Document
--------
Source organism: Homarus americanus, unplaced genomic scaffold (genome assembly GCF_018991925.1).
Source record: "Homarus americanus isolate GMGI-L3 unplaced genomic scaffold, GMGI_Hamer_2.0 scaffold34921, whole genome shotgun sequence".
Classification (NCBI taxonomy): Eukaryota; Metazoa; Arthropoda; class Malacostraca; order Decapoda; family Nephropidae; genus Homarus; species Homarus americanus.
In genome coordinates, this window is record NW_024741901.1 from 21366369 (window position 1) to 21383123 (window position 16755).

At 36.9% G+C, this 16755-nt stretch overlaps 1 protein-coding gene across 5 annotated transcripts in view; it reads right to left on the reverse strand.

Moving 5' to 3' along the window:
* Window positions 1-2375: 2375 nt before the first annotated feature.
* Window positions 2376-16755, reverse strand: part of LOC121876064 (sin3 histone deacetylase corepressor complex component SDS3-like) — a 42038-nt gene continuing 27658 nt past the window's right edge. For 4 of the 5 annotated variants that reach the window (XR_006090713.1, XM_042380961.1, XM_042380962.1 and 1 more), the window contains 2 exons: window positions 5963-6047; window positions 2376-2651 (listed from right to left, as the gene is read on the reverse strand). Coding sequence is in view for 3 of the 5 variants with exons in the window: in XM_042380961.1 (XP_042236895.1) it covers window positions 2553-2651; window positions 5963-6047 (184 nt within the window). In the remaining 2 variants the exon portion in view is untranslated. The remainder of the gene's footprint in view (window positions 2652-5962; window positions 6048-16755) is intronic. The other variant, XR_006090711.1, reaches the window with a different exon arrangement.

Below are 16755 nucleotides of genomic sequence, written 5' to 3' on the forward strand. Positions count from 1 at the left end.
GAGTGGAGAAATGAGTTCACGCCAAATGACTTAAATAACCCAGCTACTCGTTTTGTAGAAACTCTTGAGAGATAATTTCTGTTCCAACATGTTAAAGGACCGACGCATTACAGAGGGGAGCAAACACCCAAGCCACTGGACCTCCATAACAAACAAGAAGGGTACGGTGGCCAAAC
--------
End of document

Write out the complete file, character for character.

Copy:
Source organism: Homarus americanus, unplaced genomic scaffold (genome assembly GCF_018991925.1).
Source record: "Homarus americanus isolate GMGI-L3 unplaced genomic scaffold, GMGI_Hamer_2.0 scaffold34921, whole genome shotgun sequence".
Classification (NCBI taxonomy): Eukaryota; Metazoa; Arthropoda; class Malacostraca; order Decapoda; family Nephropidae; genus Homarus; species Homarus americanus.
In genome coordinates, this window is record NW_024741901.1 from 21366369 (window position 1) to 21383123 (window position 16755).

At 36.9% G+C, this 16755-nt stretch overlaps 1 protein-coding gene across 5 annotated transcripts in view; it reads right to left on the reverse strand.

Moving 5' to 3' along the window:
* Window positions 1-2375: 2375 nt before the first annotated feature.
* Window positions 2376-16755, reverse strand: part of LOC121876064 (sin3 histone deacetylase corepressor complex component SDS3-like) — a 42038-nt gene continuing 27658 nt past the window's right edge. For 4 of the 5 annotated variants that reach the window (XR_006090713.1, XM_042380961.1, XM_042380962.1 and 1 more), the window contains 2 exons: window positions 5963-6047; window positions 2376-2651 (listed from right to left, as the gene is read on the reverse strand). Coding sequence is in view for 3 of the 5 variants with exons in the window: in XM_042380961.1 (XP_042236895.1) it covers window positions 2553-2651; window positions 5963-6047 (184 nt within the window). In the remaining 2 variants the exon portion in view is untranslated. The remainder of the gene's footprint in view (window positions 2652-5962; window positions 6048-16755) is intronic. The other variant, XR_006090711.1, reaches the window with a different exon arrangement.

Below are 16755 nucleotides of genomic sequence, written 5' to 3' on the forward strand. Positions count from 1 at the left end.
GAGTGGAGAAATGAGTTCACGCCAAATGACTTAAATAACCCAGCTACTCGTTTTGTAGAAACTCTTGAGAGATAATTTCTGTTCCAACATGTTAAAGGACCGACGCATTACAGAGGGGAGCAAACACCCAAGCCACTGGACCTCCATAACAAACAAGAAGGGTACGGTGGCCAAAC